29If you do your job well,
you will work for a ruler
and never be a slave.
The world of work is a meritocracy. Wise people know that and act accordingly. In our youth we spend countless hours developing skills. Practice, practice, practice is required for proficiency. There are many small pay-offs along the way of course, but that is not the goal.
In the degree program I lead we require students to complete an internship. This practical experience ties the big academic ideas they are learning to the “real world” of work. Now they can focus on how their talents and strengths can be put to practical use. The boss and their peers give them the final marks. Reading their journals you see the joy and satisfaction rising. “I’m learning new skills every week.” “This is the toughest job I’ve ever had, but I love it!” Or occasionally, “I am paired with a co-worker who is very difficult.”
Work is not all smooth sailing. Difficulties and dilemmas will arise in any complex profession. In fact, as my old boss used to say with a smile, that’s why we pay you! The challenge is to find the wisdom to navigate these daily ups and downs. And having a clear goal in mind helps us.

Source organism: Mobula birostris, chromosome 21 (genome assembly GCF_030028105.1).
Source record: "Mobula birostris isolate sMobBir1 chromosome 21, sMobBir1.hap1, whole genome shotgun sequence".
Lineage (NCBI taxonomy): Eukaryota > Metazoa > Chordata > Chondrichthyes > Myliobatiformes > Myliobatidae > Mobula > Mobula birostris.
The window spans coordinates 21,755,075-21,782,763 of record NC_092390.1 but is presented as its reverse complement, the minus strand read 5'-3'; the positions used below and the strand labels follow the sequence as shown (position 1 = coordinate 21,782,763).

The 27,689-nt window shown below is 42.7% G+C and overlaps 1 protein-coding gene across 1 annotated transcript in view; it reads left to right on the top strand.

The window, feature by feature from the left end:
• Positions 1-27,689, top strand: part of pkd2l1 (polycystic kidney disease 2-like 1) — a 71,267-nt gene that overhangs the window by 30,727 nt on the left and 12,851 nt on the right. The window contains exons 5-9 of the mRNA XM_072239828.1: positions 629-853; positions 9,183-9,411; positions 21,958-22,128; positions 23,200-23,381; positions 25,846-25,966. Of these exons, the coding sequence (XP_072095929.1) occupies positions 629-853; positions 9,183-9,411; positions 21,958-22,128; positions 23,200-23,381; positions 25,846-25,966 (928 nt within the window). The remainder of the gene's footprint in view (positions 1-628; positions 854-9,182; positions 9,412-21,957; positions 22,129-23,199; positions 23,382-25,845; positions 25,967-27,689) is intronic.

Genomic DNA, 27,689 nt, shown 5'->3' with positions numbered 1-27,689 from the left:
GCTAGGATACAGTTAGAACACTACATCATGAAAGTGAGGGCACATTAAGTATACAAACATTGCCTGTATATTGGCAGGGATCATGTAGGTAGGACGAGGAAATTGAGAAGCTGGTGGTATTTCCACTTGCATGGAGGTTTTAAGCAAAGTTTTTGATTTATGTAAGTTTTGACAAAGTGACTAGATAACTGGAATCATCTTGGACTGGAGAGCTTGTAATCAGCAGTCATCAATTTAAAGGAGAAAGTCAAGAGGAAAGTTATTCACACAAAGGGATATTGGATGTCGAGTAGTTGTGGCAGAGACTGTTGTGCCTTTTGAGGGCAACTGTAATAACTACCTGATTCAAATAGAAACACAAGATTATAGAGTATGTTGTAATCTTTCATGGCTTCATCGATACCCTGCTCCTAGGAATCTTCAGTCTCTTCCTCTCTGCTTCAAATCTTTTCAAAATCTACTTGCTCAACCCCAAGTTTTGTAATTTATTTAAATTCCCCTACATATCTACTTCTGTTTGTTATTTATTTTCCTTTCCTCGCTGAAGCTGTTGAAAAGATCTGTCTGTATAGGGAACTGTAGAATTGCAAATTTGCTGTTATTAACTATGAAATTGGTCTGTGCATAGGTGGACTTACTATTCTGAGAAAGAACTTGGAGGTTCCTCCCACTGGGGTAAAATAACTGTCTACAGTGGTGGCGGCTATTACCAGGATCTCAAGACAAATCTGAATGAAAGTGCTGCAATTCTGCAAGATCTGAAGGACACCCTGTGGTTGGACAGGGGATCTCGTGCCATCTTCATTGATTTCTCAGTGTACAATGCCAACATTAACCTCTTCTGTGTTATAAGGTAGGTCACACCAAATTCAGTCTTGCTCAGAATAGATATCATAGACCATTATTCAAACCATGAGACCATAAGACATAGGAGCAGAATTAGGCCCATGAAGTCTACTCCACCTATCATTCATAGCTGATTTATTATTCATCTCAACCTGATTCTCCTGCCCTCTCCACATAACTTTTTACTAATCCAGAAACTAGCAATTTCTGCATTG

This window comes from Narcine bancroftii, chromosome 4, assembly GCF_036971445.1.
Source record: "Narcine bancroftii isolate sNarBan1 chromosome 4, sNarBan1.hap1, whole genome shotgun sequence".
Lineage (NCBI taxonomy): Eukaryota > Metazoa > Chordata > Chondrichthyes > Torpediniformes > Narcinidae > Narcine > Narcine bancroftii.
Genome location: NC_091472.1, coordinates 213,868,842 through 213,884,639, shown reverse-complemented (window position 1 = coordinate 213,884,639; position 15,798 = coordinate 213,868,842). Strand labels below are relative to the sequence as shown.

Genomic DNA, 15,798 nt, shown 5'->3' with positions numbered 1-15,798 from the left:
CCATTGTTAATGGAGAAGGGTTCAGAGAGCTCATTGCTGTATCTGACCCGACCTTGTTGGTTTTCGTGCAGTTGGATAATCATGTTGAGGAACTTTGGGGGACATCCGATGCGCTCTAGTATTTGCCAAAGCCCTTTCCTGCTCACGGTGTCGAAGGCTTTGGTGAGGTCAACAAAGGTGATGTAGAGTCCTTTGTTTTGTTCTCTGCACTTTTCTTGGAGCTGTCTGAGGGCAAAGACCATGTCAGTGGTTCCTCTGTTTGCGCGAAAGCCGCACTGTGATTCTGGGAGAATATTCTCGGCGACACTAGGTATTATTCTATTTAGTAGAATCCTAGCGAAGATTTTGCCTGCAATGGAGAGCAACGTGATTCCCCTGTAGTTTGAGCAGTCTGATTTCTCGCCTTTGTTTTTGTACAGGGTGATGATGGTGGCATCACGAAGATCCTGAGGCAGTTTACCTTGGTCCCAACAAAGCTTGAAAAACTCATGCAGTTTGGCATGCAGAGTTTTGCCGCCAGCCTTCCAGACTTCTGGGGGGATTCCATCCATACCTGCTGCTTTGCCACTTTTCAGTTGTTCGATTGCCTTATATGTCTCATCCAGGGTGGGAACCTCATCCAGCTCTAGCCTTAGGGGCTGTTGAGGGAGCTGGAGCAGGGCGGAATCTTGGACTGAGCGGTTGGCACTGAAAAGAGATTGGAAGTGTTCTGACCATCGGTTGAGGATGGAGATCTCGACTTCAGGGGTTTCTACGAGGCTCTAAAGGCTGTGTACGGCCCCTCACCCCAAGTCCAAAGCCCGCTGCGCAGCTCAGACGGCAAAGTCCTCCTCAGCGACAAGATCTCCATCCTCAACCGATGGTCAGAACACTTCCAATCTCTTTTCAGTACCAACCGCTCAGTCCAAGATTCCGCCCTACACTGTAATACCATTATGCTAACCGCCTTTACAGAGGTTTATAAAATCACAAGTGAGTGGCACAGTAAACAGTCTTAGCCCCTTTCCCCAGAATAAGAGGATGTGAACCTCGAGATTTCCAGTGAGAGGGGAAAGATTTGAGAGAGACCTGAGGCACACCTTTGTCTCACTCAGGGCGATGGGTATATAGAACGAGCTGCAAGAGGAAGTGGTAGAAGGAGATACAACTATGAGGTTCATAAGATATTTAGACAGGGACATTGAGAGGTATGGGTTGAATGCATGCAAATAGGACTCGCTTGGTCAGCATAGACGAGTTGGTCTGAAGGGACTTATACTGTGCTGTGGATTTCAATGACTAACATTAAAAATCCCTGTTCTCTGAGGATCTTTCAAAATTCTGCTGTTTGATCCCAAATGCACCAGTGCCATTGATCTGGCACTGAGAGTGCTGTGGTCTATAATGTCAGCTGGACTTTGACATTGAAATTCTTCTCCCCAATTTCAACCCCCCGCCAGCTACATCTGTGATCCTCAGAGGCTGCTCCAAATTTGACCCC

Some people think that Christian faith has little to do with work, except that we should simply be nice to everyone. But the how in doing my work is not just a neutral practice. The wisdom of Proverbs points this out. Our success rests on a foundation of excellence in professional practice. We are distinguished among our peers by a high level of skill and professional practice. Competency is its own reward. And people will trust you, and be willing to risk collaboration with you if they see you as a diligent and skillful worker.
Father God, giver of all good things, we praise you. Take these small gifts and multiply our skills and talents for your good work. We seek your guidance in meeting the challenges of the moment. May we follow Jesus example in work and play. In His name we pray. Amen.
Dr. Wood is Professor of Biology and Environmental Studies at The King's University and Dean of the Natural Sciences Faculty. His research is on urban ecology, campus sustainability and food insects. John was born in Japan, grew up on a clear-cut in western Washington State and attended North Park University in Chicago. He has written and spoken widely on caring for creation to church and campus groups. His recent publications include: How Then Shall We Eat? Insect-Eating Attitudes and Sustainable Foodways; Stewarding the gift of land: Christian campuses as land management models; and Sustainable Missions: Ethical Principles for Holistic Practice in a Broken World.